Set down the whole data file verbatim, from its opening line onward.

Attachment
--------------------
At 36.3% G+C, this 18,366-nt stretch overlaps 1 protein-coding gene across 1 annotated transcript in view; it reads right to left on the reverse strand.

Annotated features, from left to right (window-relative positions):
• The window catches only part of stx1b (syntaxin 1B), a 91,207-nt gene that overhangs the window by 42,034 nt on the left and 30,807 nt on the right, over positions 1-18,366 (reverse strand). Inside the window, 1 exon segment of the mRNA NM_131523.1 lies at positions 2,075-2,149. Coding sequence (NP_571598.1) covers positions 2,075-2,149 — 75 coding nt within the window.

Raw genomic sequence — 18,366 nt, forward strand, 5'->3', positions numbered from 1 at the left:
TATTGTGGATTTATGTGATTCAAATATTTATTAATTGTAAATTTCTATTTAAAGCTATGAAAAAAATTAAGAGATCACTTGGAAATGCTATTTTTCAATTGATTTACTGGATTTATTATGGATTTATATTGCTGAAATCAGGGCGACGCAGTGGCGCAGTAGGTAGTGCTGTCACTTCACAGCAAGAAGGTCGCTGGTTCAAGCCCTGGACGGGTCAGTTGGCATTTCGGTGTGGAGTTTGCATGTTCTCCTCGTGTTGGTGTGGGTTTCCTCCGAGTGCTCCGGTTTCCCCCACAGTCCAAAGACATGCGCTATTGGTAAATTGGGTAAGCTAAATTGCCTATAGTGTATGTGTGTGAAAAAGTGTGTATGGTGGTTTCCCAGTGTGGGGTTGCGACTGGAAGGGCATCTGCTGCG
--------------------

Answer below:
At 36.3% G+C, this 18,366-nt stretch overlaps 1 protein-coding gene across 1 annotated transcript in view; it reads right to left on the reverse strand.

Annotated features, from left to right (window-relative positions):
• The window catches only part of stx1b (syntaxin 1B), a 91,207-nt gene that overhangs the window by 42,034 nt on the left and 30,807 nt on the right, over positions 1-18,366 (reverse strand). Inside the window, 1 exon segment of the mRNA NM_131523.1 lies at positions 2,075-2,149. Coding sequence (NP_571598.1) covers positions 2,075-2,149 — 75 coding nt within the window.

Raw genomic sequence — 18,366 nt, forward strand, 5'->3', positions numbered from 1 at the left:
TATTGTGGATTTATGTGATTCAAATATTTATTAATTGTAAATTTCTATTTAAAGCTATGAAAAAAATTAAGAGATCACTTGGAAATGCTATTTTTCAATTGATTTACTGGATTTATTATGGATTTATATTGCTGAAATCAGGGCGACGCAGTGGCGCAGTAGGTAGTGCTGTCACTTCACAGCAAGAAGGTCGCTGGTTCAAGCCCTGGACGGGTCAGTTGGCATTTCGGTGTGGAGTTTGCATGTTCTCCTCGTGTTGGTGTGGGTTTCCTCCGAGTGCTCCGGTTTCCCCCACAGTCCAAAGACATGCGCTATTGGTAAATTGGGTAAGCTAAATTGCCTATAGTGTATGTGTGTGAAAAAGTGTGTATGGTGGTTTCCCAGTGTGGGGTTGCGACTGGAAGGGCATCTGCTGCG